Making an IP Geolocation Request With Python

Your API key is all you need to get geolocation information for an IP address. AbstractAPI provides some example code in several languages to get you started. Plugging the code to make the request into our python app is simple. Let’s add a new function to take the IP address we just validated, and send it to the API.

  1. Select the “Python” tab on the AbstractAPI Geolocation API tester page. You’ll see a code snippet in the text box.

  1. Copy the code snippet and paste it into a new function called get_geolocation_info. This will be where we handle the logic for sending and receiving our requests to AbstractAPI.

import requests
def get_geolocation_info(validated_ip_address):
       response = requests.get(
   except requests.exceptions.RequestException as api_error:
       print(f"There was an error contacting the Geolocation API: {api_error}")
       raise SystemExit(api_error)

Here, we use the Python requests library to send a GET request to the AbstractAPI Geolocation API url, including our API key and the IP address as querystring parameters. When the JSON response comes back, we simply print the content, but in a real app you would access the response object fields and use the information in your app.

Let’s clean up the function a bit to come in line with best practices.

api_url = "https: // ipgeolocation.abstractapi.com/v1/"
api_key = YOUR_API_KEY

def get_geolocation_info(validated_ip_address):
   params = {
       'api_key': api_key,
       'ip_address': validated_ip_address
      response = requests.get(api_url, params=params)
  except requests.exceptions.RequestException as api_error:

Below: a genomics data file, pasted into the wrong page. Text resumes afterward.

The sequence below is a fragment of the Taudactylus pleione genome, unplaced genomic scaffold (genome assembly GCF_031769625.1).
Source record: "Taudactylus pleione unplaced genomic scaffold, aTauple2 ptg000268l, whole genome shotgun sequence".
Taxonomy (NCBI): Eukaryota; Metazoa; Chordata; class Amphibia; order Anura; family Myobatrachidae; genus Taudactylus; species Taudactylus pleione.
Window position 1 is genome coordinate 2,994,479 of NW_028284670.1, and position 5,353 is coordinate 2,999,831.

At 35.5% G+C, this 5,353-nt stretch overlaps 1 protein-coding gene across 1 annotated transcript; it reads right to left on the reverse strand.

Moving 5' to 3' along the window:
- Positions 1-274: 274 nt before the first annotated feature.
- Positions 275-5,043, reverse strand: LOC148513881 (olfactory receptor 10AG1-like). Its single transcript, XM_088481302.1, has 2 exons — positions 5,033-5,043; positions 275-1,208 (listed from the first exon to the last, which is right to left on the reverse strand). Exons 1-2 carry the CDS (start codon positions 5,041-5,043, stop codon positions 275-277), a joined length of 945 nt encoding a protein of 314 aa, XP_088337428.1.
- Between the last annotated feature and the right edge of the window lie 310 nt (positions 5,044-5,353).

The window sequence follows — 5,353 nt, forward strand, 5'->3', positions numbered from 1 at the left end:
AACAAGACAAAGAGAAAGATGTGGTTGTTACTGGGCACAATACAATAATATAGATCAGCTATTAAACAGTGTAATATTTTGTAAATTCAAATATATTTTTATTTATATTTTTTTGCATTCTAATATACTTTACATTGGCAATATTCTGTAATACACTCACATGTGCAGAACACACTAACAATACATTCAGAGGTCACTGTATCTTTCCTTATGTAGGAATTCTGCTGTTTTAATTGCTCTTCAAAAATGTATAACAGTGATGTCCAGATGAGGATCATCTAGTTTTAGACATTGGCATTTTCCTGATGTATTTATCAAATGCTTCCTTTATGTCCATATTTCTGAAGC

print(f"There was an error contacting the Geolocation API: {api_error}")
      raise SystemExit(api_error)

The response that AbstractAPI sends (which is printed when we call print(response.content) looks like this:

    "ip_address": "XXX.XX.XXX.X",
    "city": "City Name",
    "city_geoname_id": ID_NUMBER,
    "region": "Region",
    "region_iso_code": "JAL",
    "region_geoname_id": GEONAME_ID,
    "postal_code": "postalcode",
    "country": "Country",
    "country_code": "CC",
    "country_geoname_id": GEONAME_ID,
    "country_is_eu": false,
    "continent": "North America",
    "continent_code": "NA",
    "continent_geoname_id": GEONAME_ID,
    "longitude": longitude,
    "latitude": latitude,
    "security": {
        "is_vpn": false
    "timezone": {
        "name": "America/Timezone",
        "abbreviation": "ABBR",
        "gmt_offset": -5,
        "current_time": "15:52:08",
        "is_dst": true
    "flag": {
        "emoji": "🇺🇸",
        "unicode": "U+1F1F2 U+1F1FD",
        "png": "https://static.abstractapi.com/country-flags/US_flag.png",
        "svg": "https://static.abstractapi.com/country-flags/US_flag.svg"
    "currency": {
        "currency_name": "Dollar",